• Vet's KISS roadie job ends: 'So many doors open' for me

    Paul Jordan

    The KISS tour also included Motely Crue. Vet Paul Jordan hangs out with Crue bassist Nikki Sixx.


    Paul Jordan makes the iconic KISS face on TODAY with Gene Simmons, right.

    Paul Jordan, an Army veteran who served in Iraq and Afghanistan, won a job with KISS as part of TODAY's Hiring our Heroes series. He's writing dispatches about his experience for TODAY.com.

    The lights have dimmed, the amplifiers have cooled and the confetti has fallen. The tour has ended.


    Paul Jordan makes the iconic KISS face on TODAY with Gene Simmons, right.

    KISS played in 44 cities including Toronto, Mexico City and Monterrey. I helped set up and tear down 17 tractor-trailers worth of gear in every location.

    It was a grueling job — and I loved every minute of it. And it actually had many similarities to my military life.

    I started each day early. I was part of a team given a specific task, which was overseen by a senior staffer. He reported in the chain of command to the production manager, who answered to the band.

    We worked until the job was done. After the show, all of the gear had to be packed back into the trucks in an orderly way. This was completed meticulously so that it would all fit. Only when everyone was finished could I take a shower and get on the bus to drive to the next city.

    It's similar to the average day for a soldier: early mornings, teamwork with a collective goal, a chain of command and everyone working until the job is complete.

    The two worlds collided when the tour production team raised more than $51,000 for Operation Resilient Warrior, an organization that supports military service members, veterans and their families. It was an incredible feeling to give back to the military community.

    Paul Jordan

    The KISS tour also included Motely Crue. Vet Paul Jordan hangs out with Crue bassist Nikki Sixx.

    I had trouble integrating back into society after retiring from the Army two years ago. It was difficult for me to relate with civilians, especially when struggling with PTSD. I was often frustrated and depressed during my ordeal with unemployment. It seemed as if society wanted me when I was serving, but didn't want me when I was done. Life was going nowhere for me.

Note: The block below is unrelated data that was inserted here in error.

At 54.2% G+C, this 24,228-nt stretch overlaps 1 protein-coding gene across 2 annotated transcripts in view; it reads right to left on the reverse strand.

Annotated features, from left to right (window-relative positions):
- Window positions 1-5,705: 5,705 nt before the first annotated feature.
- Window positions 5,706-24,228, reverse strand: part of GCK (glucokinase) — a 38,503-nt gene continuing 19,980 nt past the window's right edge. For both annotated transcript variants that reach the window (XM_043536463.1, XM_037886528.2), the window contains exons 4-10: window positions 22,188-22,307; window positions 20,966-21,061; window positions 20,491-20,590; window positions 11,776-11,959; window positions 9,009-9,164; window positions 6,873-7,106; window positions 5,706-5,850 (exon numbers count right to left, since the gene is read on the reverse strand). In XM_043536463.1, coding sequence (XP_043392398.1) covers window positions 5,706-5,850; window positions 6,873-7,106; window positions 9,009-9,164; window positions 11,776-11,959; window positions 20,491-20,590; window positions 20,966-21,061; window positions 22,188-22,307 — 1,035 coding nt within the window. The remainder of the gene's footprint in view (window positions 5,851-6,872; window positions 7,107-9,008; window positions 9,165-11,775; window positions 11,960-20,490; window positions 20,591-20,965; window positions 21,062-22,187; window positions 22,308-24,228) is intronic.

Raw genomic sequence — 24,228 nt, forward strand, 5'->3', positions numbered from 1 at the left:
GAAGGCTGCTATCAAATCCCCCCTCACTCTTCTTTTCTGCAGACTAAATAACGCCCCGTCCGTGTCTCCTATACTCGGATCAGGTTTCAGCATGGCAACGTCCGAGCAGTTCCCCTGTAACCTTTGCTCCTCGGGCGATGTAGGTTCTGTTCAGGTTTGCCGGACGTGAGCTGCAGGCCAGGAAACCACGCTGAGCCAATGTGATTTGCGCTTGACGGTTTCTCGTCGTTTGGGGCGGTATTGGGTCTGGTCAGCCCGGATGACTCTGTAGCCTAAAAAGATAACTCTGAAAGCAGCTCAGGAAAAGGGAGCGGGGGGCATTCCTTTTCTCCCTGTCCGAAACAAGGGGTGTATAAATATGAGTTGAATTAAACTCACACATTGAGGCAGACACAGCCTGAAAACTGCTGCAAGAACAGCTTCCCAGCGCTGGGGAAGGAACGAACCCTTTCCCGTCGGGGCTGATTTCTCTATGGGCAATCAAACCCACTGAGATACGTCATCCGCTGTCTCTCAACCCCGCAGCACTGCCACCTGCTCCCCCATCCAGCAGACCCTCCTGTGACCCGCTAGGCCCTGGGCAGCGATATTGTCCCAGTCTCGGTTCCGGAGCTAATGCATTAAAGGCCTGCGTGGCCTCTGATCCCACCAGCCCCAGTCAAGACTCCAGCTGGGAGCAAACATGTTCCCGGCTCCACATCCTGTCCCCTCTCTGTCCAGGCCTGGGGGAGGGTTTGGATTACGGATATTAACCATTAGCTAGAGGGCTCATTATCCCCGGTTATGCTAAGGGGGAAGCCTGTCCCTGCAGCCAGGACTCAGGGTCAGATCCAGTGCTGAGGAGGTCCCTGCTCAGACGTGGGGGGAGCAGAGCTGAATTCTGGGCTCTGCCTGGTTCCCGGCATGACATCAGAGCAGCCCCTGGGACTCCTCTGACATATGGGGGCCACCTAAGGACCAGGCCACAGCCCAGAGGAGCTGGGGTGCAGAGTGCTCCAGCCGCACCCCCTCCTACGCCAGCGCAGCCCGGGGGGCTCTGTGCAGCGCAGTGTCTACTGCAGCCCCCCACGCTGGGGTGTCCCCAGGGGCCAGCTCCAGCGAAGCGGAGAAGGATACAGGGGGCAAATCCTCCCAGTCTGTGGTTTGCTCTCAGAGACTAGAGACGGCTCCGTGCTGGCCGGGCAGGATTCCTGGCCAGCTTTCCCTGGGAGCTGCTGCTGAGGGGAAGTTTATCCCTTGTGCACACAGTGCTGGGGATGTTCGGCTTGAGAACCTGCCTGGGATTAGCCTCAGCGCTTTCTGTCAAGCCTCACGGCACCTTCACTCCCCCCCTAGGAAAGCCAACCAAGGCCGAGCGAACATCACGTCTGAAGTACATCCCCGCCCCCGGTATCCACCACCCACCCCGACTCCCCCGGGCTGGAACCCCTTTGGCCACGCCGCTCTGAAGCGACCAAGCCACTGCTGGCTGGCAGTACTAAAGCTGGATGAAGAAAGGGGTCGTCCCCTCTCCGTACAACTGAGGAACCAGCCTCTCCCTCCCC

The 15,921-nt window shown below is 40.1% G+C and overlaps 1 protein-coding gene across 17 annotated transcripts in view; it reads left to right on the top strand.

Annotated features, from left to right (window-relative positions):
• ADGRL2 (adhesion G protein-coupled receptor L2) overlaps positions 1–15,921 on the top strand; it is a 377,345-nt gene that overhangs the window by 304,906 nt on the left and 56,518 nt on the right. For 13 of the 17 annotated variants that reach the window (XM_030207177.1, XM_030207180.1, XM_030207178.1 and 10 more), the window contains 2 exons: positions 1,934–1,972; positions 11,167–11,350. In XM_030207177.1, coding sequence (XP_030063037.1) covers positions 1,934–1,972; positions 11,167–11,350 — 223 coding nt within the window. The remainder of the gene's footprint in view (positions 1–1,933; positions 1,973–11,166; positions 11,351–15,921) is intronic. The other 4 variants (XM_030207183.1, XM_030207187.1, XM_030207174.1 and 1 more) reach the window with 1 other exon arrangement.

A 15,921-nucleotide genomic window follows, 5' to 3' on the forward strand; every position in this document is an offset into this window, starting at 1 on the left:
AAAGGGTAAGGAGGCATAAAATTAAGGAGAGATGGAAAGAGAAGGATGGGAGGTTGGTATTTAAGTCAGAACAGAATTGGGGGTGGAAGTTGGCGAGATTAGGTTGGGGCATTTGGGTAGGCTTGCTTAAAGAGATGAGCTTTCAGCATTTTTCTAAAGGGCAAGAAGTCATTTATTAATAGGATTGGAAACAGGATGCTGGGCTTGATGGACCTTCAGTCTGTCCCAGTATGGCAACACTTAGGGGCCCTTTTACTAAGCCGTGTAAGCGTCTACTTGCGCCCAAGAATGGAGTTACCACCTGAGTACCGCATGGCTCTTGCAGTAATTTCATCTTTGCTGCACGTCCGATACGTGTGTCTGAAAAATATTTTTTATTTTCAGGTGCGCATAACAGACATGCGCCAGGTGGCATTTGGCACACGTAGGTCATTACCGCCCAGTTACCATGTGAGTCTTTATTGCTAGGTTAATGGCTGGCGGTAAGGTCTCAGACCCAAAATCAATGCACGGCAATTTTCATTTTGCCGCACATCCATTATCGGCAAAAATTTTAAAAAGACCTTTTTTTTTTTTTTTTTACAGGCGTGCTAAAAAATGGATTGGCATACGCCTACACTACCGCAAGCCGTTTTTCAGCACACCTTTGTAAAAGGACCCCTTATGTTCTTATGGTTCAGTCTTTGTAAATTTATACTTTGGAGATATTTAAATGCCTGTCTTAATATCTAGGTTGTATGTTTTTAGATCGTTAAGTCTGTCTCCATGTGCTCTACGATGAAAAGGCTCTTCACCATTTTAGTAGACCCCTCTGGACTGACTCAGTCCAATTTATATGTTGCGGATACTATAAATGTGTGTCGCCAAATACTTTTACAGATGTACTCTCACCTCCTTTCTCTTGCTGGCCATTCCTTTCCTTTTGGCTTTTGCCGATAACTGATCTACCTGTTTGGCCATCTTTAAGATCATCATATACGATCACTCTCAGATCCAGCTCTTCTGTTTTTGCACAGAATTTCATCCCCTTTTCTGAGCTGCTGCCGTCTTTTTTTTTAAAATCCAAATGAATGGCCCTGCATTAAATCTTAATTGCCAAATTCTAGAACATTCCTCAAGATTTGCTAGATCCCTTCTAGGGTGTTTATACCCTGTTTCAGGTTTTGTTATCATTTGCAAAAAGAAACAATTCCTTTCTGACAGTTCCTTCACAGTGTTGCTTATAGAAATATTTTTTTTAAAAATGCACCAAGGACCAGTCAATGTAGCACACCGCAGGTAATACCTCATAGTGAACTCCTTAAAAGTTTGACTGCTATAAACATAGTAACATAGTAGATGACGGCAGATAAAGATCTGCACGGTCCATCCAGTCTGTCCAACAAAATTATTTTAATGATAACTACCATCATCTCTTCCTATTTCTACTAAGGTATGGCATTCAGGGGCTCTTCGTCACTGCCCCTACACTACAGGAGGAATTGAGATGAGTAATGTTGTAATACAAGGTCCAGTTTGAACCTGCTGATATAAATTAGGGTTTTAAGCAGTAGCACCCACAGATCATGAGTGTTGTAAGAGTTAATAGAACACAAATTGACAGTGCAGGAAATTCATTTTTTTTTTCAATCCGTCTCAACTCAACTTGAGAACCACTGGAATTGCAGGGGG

I couldn’t believe it when I received the call to interview for the KISS roadie job. It was the first response I heard in months. 

    I'd like to thank Hiring Our Heroes, who helped set me up with this opportunity. They didn’t stop with me: they help veterans and separating service members find jobs every day.

    I know now that life exists after military service. You just have to find something you're passionate about and go get it. There is a world of opportunity out there.

    And there are so many doors open in front of me now.

    More dispatches from Paul Jordan: 
    Vet who won KISS job gets roadie nickname, reveals best perk
    Living the dream: My new job as a KISS roadie
    Gene Simmons surprises vet with dream job: KISS roadie!

    Hiring our Heroes is an initiative from NBC News and the U.S. Chamber of Commerce that aims to get veterans back into the workforce. Find a list of upcoming job fairs here

  • New program aims to help female veterans-turned-entrepreneurs

    With one in five post-9/11 female veterans temporarily locked out of the job market, hundreds of ex-military women have discovered a promising financial side door: self-employment.

    A new survey of 800 female veterans-turned-entrepreneurs finds that 55 percent say the leadership skills they learned in uniform ultimately pushed them to become their own boss.

    But nearly half of those same women acknowledge they don’t have a business plan to help navigate their next two years, while 28 percent report their greatest need is learning how to find and retain new customers, according to the poll conducted by Capital One Financial Corporation and Count Me In For Women's Economic Independence, a nonprofit.

    To help bolster the growing pool of female veterans who have launched small businesses — and, simultaneously, create more jobs for ex-service members — Capital One and Count Me In have partnered to launch the Women Veteran Entrepreneur Corps (WVEC).

    Hatched as a training and mentorship program, WVEC aims to help female small business owners who are veterans (as well as their spouses or domestic partners) overcome common entrepreneurial pitfalls and plot future revenue growth.

    For seed money, Capital One said it has committed $800,000 toward the program.

    “The energy and motivation that women veterans bring to their business ventures is unmatched, and we are very excited to use our experience helping women reach their entrepreneurial potential to help this important — and growing — group of new entrepreneurs,” Nell Merlino, founder and President of Count Me In, said in a prepared statement.

    Beyond the money and research, Count Me In and Capital One plan to christen the WVEC initiative with a conference and business-pitch competition for women small business owners who are military veterans on Dec. 3 and 4. The event is slated to take place in McLean, Va., and is expected to attract hundreds of women veterans and business growth experts to participate in a variety of panels and workshops — some led by women veterans.

    To help women prepare for the December WEVC event, Count Me In also will host for business owners a series of free “pitch parties” in select U.S. cities. At those gatherings, participating women can practice their two-minute business pitches and get instant, expert feedback, the nonprofit said. Individuals can register for the WVEC pitch parties and the December conference by clicking hmere.

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